Kid Koala at the TD Vancouver International Jazz Festival, June 28 2012
– review and photos by Robyn Hanson
What’s weird about this Kid Koala show is that I did not anticipate a night of gut-busting laughter.
I was expecting an introspective evening listening to poignant compositions via headphones – a logical assumption considering his latest album, Space Cadet, is a minimalist, almost Erik Satie-like accompaniment to his heartbreaking graphic novel about a space cadet and her guardian robot.
Only a handful of cities have bared witness to this unique set, and I was one of the lucky ones to have experienced it on the last of three consecutively sold-out Performance Works Theatre shows as part of the TD Vancouver International Jazz Festival.
The show began before we even entered the theatre. Space Cadet artwork (scratchboard sketches and sculptures), space-inspired imagery and retro equipment like a Roland’s Space Echo and an analog sampler (which loops a speaker’s voice onto a special gold record) populated the foyer.
Once inside, we were invited to listen to the music through headphones (as opposed to amps). Rather than stand, we were asked to get comfy amongst the pillows set up as a semi-circle on the floor in front of the stage. There, Ninja Tunes’ finest – Kid Koala, aka Eric San, plus fellow musicians Vid and Matt – performed behind turntables, keys, mixing modules, and three large projection screens.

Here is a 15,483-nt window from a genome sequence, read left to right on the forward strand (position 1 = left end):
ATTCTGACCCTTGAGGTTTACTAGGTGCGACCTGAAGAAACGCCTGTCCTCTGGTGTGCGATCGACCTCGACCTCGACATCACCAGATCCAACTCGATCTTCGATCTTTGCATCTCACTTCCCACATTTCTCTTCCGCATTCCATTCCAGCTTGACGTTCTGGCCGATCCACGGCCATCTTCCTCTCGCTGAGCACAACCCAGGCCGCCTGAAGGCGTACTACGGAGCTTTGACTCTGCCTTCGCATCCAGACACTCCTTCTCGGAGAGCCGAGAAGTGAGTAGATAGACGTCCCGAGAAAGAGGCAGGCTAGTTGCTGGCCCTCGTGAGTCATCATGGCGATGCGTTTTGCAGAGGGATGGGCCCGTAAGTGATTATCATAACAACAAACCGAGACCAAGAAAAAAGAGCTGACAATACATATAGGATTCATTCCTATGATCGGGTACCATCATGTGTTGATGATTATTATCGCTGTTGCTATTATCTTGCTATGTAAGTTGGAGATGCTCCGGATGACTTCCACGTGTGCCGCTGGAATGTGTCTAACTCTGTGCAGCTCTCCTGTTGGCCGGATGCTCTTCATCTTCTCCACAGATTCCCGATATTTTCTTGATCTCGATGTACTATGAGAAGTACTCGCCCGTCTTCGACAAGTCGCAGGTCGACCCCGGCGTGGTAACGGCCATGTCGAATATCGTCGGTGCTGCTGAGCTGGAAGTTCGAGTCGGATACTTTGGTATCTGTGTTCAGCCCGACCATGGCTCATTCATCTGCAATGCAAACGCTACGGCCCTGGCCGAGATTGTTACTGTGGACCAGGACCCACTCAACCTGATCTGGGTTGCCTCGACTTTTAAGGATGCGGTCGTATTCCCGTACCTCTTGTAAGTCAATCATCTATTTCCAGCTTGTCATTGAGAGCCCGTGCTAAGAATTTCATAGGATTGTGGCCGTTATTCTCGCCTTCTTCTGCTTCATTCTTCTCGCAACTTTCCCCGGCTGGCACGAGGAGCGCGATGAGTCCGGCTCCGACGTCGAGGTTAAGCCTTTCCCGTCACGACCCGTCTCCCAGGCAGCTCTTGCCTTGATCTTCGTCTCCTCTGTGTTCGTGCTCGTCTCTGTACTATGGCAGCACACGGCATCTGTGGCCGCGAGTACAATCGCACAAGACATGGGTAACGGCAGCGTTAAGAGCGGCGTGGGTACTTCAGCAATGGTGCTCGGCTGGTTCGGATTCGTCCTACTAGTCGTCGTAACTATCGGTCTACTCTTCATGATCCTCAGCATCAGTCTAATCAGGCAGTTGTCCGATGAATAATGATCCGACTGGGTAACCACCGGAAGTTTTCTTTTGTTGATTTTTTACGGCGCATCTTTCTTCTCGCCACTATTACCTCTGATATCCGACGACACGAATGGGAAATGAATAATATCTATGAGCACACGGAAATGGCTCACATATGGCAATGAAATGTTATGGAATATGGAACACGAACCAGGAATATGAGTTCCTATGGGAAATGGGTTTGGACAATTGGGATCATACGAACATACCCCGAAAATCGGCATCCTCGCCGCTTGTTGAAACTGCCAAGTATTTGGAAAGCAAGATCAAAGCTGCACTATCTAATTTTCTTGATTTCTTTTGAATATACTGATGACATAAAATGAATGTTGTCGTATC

The show didn’t even strictly stick to songs off Space Cadet. Instead, the set showcased Kid Koala’s dynamic range of genres and musical projects, from a freestyle turntable solo of “Moon River” paired with the crooning of a jazz chanteuse to some seriously freaky dub.
And then, when you least expected it – classical piano. Sitting down at the stage’s Steinway, San began to play. “Some people try to summon Oscar Peterson… I try to summon [Muppet] Rowlf.”
It was these moments of perfectly timed humour, spliced with his musical genius, that ensured the show never suffered a dull moment. From a koala suit-clad San leading the audience in a Yo-Gabba Gabba dance, to the “professional” thumb wrestling ring (complete with a slo-mo video recap with full commentary) to the eight Lord of the Rings Pez dispensers he gave away as participation prizes (people had to play a five-tone tube during the entirety of a song), Kid Koala proved himself to be a consummate entertainer.
A big thanks to the TD International Vancouver Jazz Festival for making this happen, and for treating us to one of the highlights of the this year’s jazz fest.